Some traders have said they take the situation into account every time they need to make an investment. “We keep in mind that almost a quarter a year will go to closure and curfews,” said one of the owners of a 30-year-old clothing showroom in Nowhatta, insisting for families to save for weddings. The location where they operate has been a barometer of the situation for decades. “Oil prices have taken their toll and even clothing materials are affected. The other factor is the dye conflict between India and China and it has contributed to the market recession. “

Jamia market

Not far from this clothing store is the Jamia Market, a commoners’ market for ages. Historically it has remained dependent on the influx of worshipers into the historic mosque, but for months the Jamia remained locked up.

“The traders have not brought in any new stock and are finishing the old ones because there is a constant fear in Jamia that this place will be closed anytime, anytime,” Abrar Khan, who deals with women’s clothing on the market, mentioned. “Whether there is a foreclosure, strikes or stone hits, Jamia’s market is the first to take a hit.”

a photograph taken from the official Facebook page of the Kashmir Ministry of Tourism shows the historic Jamia Masjid.

“I take care of cosmetics and sometimes I don’t even know when the products are out of date,” Kaiser Yousuf, who runs a boutique for women only. “In my career as a trader, it happened for the first time that our products passed the expiration date on the shelves. Part of the blame goes to the projection of Jamia-Nowhatta markets as a “flashpoint” forcing customers to shop in “safer” markets.

The online threat

Over the years, Kashmir has become a major destination for online shopping. E-commerce insiders said the industry employs more than 2,000 people – most of them delivery agents in Srinagar alone.

Samiullah and Abid Rashid, the co-founders of FastBeetle, a door-to-door courier and supplier, in their Srinagar office. Image KL: Special arrangement

“Every day, nearly 12,000 packages are delivered, mainly to Srinagar and the leader is Amazon followed by Flipkart and e-commerce,” said an insider, speaking on condition of anonymity. “It could be worth between Rs 1.6 and Rs 2 crore, per day.”

Now these e-commerce companies are leaving Srinagar. “In the city of Srinagar, around 1% of the population is shopping online and the trend is on the rise,” the insider said. “With additional locations added to delivery destinations, this will increase. “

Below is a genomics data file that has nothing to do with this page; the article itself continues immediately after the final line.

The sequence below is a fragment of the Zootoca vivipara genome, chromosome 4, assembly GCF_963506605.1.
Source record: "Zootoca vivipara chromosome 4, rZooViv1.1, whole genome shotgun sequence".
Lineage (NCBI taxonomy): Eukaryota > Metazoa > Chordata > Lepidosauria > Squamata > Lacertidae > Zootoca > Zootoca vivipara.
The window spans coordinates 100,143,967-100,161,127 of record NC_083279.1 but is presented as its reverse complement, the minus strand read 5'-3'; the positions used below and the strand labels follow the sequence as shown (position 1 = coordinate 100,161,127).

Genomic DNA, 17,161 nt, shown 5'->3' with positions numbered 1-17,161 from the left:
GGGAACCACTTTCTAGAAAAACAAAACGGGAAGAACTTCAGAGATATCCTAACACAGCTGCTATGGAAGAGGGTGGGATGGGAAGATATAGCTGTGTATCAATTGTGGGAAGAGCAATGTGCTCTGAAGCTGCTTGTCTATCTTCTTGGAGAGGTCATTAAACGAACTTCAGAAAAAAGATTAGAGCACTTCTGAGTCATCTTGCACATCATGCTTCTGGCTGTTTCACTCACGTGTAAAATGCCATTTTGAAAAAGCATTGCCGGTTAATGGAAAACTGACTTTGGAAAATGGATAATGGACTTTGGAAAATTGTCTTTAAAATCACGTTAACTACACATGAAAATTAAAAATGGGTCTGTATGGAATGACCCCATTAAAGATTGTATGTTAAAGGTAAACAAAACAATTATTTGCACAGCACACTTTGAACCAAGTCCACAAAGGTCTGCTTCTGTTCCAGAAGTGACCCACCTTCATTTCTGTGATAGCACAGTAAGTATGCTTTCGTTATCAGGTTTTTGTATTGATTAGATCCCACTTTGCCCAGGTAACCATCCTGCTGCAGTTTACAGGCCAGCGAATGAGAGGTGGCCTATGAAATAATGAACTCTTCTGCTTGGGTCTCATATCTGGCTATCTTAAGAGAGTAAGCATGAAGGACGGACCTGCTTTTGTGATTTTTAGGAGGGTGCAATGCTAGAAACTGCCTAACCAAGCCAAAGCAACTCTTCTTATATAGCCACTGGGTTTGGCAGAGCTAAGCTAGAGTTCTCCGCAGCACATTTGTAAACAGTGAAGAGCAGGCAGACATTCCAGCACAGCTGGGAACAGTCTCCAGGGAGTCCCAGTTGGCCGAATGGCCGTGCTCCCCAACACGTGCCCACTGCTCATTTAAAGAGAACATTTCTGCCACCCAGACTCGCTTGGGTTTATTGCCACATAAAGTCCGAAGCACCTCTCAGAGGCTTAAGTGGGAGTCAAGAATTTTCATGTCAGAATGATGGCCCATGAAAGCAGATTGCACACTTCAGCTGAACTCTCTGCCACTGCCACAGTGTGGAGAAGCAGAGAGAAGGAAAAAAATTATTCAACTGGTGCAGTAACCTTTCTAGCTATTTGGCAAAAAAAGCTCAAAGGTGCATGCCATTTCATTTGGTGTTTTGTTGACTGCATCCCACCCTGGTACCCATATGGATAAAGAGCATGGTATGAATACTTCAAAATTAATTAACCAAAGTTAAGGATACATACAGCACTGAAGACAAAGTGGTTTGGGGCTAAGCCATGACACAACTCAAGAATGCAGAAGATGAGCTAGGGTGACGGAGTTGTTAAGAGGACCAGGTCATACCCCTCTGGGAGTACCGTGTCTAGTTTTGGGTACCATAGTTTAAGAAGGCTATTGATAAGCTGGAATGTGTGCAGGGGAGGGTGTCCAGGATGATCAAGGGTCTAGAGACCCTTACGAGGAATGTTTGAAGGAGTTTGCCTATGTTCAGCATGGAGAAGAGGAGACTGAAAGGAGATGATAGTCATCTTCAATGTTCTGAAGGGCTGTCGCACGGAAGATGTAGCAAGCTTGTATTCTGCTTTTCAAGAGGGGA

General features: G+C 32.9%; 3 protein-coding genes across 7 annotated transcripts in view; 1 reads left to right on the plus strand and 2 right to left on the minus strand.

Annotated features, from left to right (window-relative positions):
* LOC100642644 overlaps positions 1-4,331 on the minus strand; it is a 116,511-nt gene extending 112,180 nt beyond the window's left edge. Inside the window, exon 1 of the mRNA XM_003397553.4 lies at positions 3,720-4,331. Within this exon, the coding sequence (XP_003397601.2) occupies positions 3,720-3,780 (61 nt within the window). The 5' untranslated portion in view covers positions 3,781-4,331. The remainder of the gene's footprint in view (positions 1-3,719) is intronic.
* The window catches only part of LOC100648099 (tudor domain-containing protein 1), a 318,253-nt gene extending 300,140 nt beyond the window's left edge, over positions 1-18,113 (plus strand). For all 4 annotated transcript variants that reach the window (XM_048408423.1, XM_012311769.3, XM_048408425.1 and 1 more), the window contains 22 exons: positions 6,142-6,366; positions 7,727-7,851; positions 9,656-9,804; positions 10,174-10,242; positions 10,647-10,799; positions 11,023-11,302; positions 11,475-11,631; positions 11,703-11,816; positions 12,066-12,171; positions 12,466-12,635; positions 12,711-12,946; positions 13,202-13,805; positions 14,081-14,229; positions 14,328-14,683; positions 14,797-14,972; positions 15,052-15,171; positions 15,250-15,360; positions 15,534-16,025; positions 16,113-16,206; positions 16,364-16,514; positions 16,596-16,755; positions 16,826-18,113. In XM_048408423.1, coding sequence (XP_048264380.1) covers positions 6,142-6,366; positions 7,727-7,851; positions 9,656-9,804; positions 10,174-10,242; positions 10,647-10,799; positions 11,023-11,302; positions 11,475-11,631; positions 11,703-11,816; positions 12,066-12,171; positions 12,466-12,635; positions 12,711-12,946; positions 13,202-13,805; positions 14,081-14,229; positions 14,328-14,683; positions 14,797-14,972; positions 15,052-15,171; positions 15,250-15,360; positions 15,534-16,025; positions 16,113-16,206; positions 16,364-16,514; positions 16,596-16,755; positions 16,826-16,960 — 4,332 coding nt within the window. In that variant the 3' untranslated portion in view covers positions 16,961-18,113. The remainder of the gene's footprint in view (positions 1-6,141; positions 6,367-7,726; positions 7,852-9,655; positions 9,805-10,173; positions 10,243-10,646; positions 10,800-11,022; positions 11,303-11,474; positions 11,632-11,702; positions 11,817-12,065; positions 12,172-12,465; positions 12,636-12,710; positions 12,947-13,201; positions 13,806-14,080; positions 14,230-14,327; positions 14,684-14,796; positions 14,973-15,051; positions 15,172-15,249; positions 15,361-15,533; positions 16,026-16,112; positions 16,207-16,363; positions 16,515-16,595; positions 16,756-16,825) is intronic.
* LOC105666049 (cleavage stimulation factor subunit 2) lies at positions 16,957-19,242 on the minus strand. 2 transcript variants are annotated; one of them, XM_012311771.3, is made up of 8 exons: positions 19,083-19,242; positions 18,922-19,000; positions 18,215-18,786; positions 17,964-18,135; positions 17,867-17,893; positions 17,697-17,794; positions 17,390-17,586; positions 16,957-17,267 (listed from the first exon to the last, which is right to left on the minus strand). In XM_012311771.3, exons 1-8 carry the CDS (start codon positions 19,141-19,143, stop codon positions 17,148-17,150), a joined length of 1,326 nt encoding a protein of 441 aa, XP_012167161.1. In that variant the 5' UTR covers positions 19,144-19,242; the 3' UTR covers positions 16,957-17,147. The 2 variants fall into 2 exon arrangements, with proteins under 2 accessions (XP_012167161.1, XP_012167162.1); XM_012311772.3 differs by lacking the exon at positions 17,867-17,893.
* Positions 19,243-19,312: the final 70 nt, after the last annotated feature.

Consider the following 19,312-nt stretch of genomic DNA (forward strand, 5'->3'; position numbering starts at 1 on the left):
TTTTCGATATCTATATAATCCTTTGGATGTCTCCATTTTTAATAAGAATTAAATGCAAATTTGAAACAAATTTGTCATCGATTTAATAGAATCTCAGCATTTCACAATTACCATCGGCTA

This situation makes retailing completely unsustainable. Unlike the internet, retailers have to invest in space, management and working capital and after that it will always be expensive to sell compared to the internet. “It’s the economy of scale at work that scares retailers,” said one retailer. “Some traders in Jamia Market are slowly selling their stores and moving to other locations to earn money.”

Pandemic issues

As commerce grapples with all of these threats, the Covid19 pandemic is the new headache. “It works both ways,” said one trader. “When it peaks, we stay home with businesses locked down. When it ebbs, the authorities invoke the SOPs and take part of the gains as a sanction. “

Kashmiri health workers in a single drive test and vaccinate traders at Srinagar Mall Lal Chowk to control the outbreak of Covid-19 infection on June 15, 2021. KL Image: Bilal Bahadur

Police in Jammu and Kashmir have so far fined over Rs 3.10 crore over 200,000 people in Kashmir alone. This is in addition to official police cases and arrests. Part of this is supported by businesses across Kashmir.

Resident of Safa Kadal, Bilal Ahmed Sofi worked in the touring and travel industry and operated from Karol Bagh in Delhi. As the pandemic reached its peak, he was heading home. As his income dried up he switched to retail. “We would work with foreigners but the pandemic has decimated this business,” Sofi said.

Today, he runs a boutique of bags and accessories for women in the Jamia market. Although new to the industry, he is unimpressed with his work, the market and market conditions. For three years, the situation has been the same, he said.

(Tahir Bhat contributed to this report.)